Its been about 24 hours since I left Honduras...and still I find myself thinking about everything I experienced there. Despite the pouring rain, the heat, the long walks ,bugs, and cold water I am very grateful for all the people I met and conversations I had. I truly believe that every person I came in contact with was for a reason. Thirty years from now I might not remember how some of these people look or even their name... but I will remember what type of effect they had on me. I do not really know what life will bring after Honduras but I hope it will be a journey worthwhile.
"Hope is like the sun, which, as we journey toward
it, casts the shadow of our burden behind us."
We are back at home. I must say, I will never forget this experience. I have learned a lot from taking this journey and think anyone that has the opportunity should think about doing the same. It was definitely not an easy thing to do: I left my children for almost 2 weeks, showered in cold water for a week, walked for miles to explore and learn while on this trip, and much more. However, I am glad I had the chance to go and I'm very thankful for having had this opportunity.
While in Honduras, we worked with children in schools from kindergarten through high school and even met with some in college. Many of the children and families we met are living in extreme poverty. You would never know it, though, by talking to them. These children have more drive, determination, and work ethic than many children in the United States. There was one child about 8 years old that was out working to provide for his family the first day we went to his school. He was so happy when we met with him the next day, though, and even sang a few songs for us. He is very talented. They've said he probably will not be able to go to school next year because they can't afford it. This saddens me to know that a child is not able to get an education regardless of his parent's income. After working with the mountain schools in the mornings, we worked with the teenage boys at Flor Azul each afternoon. I couldn't believe how many of them wanted to have classes in English rather than go outside and enjoy themselves after a long school day. Even after an hour of class, they didn't want to leave. I hope my own children grow up with that same ambition. More children need to think like these boys. The teenage girls were the same way. They enjoy school and some of the oldest have been going to beauty school. They asked to do our hair and nails while we were there and did a great job. They underestimate just how skilled they really are I think. At the university I met a guy working on his second bachelors degree just to be able to make it and begin a project in natural resources to help his country with the issues they are facing.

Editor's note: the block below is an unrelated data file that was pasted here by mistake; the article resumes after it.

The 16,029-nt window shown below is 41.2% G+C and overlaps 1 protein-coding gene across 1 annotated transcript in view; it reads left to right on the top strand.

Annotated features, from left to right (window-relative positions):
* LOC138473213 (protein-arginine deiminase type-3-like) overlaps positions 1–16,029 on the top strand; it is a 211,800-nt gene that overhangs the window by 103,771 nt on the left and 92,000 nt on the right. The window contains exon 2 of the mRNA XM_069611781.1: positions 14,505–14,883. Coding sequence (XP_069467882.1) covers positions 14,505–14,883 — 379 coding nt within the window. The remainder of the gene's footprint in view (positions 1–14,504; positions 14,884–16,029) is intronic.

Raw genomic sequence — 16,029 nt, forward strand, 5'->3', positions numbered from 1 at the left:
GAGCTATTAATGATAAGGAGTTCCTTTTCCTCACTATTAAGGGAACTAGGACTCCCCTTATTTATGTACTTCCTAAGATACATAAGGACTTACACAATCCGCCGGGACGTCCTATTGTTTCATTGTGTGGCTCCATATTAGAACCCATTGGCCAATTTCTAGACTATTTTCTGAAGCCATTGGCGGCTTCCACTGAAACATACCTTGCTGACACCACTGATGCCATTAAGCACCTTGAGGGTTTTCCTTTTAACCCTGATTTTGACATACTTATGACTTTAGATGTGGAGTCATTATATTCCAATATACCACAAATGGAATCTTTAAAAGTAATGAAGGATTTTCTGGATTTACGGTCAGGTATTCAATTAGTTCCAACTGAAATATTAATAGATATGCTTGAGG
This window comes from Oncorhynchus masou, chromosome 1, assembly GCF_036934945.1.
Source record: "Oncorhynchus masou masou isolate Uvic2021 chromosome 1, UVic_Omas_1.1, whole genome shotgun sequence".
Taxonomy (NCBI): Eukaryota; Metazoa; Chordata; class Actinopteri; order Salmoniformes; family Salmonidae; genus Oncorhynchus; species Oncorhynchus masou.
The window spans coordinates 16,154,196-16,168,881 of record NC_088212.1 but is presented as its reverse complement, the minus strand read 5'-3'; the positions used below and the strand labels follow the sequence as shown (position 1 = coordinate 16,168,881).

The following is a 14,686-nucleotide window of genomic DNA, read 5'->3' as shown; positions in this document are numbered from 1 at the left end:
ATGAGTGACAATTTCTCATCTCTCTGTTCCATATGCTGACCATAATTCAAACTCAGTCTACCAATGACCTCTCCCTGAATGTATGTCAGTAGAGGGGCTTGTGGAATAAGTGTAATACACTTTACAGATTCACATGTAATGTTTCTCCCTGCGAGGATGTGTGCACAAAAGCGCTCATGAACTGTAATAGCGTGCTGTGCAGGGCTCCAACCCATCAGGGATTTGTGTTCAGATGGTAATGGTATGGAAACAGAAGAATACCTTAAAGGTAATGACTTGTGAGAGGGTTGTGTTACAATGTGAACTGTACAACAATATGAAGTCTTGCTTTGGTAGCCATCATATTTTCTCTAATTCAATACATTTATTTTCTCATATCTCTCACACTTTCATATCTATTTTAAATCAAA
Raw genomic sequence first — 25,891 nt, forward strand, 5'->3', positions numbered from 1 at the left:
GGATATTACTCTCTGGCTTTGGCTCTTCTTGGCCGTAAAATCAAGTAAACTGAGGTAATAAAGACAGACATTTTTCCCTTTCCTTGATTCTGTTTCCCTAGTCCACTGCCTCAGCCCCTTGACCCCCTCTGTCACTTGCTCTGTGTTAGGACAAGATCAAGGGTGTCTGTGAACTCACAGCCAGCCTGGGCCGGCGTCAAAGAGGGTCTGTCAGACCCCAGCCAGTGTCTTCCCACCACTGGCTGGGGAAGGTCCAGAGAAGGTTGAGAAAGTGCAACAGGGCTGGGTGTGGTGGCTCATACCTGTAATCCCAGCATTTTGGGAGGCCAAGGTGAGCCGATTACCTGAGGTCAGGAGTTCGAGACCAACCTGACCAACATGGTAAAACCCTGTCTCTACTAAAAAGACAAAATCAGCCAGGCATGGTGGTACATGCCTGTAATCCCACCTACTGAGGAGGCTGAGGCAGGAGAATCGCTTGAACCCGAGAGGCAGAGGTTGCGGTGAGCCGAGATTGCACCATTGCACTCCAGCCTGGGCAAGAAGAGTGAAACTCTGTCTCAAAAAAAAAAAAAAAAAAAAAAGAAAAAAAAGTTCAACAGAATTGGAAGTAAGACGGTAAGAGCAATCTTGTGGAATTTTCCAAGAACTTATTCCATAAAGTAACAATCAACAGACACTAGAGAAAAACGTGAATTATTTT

I hope all of these people are able to fulfill their dreams and move on to bigger and better things. I learned a lot from many of the children and adults that I worked with on this trip and hope to put into play the many lessons they've taught me. I only wish they knew how much they all did for me. I look up to them for inspiration in my own life. Never give up on things you want!!
Flor Azul is a place up on a mountain where the most wonderful boys live. There are over sixty boys between the ages of twelve and twenty-two. All of them have experienced extreme poverty, most of them have experienced abuse or violence, all of them have hearts as big as the world. The time we spent with them was magical, and we were able to connect with them individually as we played, learned, and taught English, art, and geography. Mostly we had a chance to talk to them and get to know them and to be humbled by their graciousness, humility, and love.